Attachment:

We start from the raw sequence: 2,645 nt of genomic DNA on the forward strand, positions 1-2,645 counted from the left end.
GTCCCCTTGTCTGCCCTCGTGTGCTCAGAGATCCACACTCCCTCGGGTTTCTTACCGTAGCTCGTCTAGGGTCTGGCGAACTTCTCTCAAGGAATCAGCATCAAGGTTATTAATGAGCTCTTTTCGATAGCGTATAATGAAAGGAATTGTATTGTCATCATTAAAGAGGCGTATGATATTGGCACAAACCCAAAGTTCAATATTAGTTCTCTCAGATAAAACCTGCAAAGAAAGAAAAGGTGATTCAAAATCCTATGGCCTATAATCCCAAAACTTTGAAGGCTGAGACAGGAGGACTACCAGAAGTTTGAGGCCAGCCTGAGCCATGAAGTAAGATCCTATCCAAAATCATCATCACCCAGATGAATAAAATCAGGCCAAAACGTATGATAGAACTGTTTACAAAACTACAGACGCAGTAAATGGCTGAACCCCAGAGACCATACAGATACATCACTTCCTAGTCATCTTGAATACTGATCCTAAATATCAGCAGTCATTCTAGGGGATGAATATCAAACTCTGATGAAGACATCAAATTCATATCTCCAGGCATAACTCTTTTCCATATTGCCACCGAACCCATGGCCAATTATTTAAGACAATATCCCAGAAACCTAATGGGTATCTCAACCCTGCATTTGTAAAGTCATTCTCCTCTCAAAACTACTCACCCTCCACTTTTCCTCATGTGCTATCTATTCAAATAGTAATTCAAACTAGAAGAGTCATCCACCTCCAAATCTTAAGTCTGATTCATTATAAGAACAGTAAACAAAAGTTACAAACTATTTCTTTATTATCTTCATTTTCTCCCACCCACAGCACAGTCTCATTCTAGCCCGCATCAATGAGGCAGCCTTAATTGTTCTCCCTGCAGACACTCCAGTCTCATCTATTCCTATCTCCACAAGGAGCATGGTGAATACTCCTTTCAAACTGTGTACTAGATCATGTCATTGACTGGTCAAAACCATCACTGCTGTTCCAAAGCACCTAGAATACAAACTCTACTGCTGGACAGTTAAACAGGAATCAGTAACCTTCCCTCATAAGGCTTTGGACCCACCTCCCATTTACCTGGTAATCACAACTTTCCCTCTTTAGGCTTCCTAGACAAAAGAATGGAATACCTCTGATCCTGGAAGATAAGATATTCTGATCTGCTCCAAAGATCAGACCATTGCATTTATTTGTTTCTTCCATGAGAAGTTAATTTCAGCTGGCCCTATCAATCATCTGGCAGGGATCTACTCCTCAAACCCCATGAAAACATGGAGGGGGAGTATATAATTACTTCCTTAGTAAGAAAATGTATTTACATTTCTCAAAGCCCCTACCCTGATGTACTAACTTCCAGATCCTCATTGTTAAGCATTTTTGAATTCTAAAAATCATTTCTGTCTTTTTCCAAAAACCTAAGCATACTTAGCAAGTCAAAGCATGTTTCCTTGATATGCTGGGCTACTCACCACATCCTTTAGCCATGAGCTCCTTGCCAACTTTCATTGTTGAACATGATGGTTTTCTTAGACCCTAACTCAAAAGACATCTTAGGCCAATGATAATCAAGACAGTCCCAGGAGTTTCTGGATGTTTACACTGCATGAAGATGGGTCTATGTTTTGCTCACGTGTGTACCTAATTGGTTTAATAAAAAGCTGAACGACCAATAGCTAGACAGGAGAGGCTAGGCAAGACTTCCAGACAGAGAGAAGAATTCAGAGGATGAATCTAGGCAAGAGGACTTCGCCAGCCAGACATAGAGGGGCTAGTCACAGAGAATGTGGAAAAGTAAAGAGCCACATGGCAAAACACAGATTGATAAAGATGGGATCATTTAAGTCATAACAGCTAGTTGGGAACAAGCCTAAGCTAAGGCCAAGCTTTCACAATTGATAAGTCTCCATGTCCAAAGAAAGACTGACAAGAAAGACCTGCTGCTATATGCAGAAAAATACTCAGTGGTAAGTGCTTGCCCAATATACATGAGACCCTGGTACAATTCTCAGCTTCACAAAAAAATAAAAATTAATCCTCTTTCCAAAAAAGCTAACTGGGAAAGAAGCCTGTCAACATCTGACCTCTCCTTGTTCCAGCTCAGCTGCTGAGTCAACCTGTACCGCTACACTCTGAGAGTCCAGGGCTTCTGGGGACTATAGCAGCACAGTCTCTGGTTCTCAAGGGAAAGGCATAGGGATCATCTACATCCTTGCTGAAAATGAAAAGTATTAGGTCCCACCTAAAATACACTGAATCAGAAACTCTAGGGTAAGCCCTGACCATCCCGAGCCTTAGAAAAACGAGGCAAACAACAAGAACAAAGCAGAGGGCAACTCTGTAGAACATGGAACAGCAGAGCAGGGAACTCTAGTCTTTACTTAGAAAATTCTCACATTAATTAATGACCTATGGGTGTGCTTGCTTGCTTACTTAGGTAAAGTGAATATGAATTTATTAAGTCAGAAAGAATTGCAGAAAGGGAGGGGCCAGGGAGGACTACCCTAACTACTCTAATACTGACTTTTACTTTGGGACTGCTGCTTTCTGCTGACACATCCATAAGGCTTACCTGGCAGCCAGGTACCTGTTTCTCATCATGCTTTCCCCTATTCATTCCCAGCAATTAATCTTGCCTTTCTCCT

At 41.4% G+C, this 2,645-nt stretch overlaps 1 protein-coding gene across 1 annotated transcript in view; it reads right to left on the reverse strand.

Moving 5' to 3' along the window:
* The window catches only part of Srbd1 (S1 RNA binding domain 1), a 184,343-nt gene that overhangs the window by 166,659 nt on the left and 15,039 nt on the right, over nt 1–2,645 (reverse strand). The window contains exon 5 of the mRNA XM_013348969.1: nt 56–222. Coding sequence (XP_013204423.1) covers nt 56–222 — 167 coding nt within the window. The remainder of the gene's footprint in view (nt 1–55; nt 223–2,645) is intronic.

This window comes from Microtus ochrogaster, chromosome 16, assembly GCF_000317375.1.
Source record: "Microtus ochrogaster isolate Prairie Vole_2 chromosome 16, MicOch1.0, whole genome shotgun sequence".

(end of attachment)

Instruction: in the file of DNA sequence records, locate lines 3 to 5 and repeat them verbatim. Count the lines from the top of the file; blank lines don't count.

At 41.4% G+C, this 2,645-nt stretch overlaps 1 protein-coding gene across 1 annotated transcript in view; it reads right to left on the reverse strand.

Moving 5' to 3' along the window:
* The window catches only part of Srbd1 (S1 RNA binding domain 1), a 184,343-nt gene that overhangs the window by 166,659 nt on the left and 15,039 nt on the right, over nt 1–2,645 (reverse strand). The window contains exon 5 of the mRNA XM_013348969.1: nt 56–222. Coding sequence (XP_013204423.1) covers nt 56–222 — 167 coding nt within the window. The remainder of the gene's footprint in view (nt 1–55; nt 223–2,645) is intronic.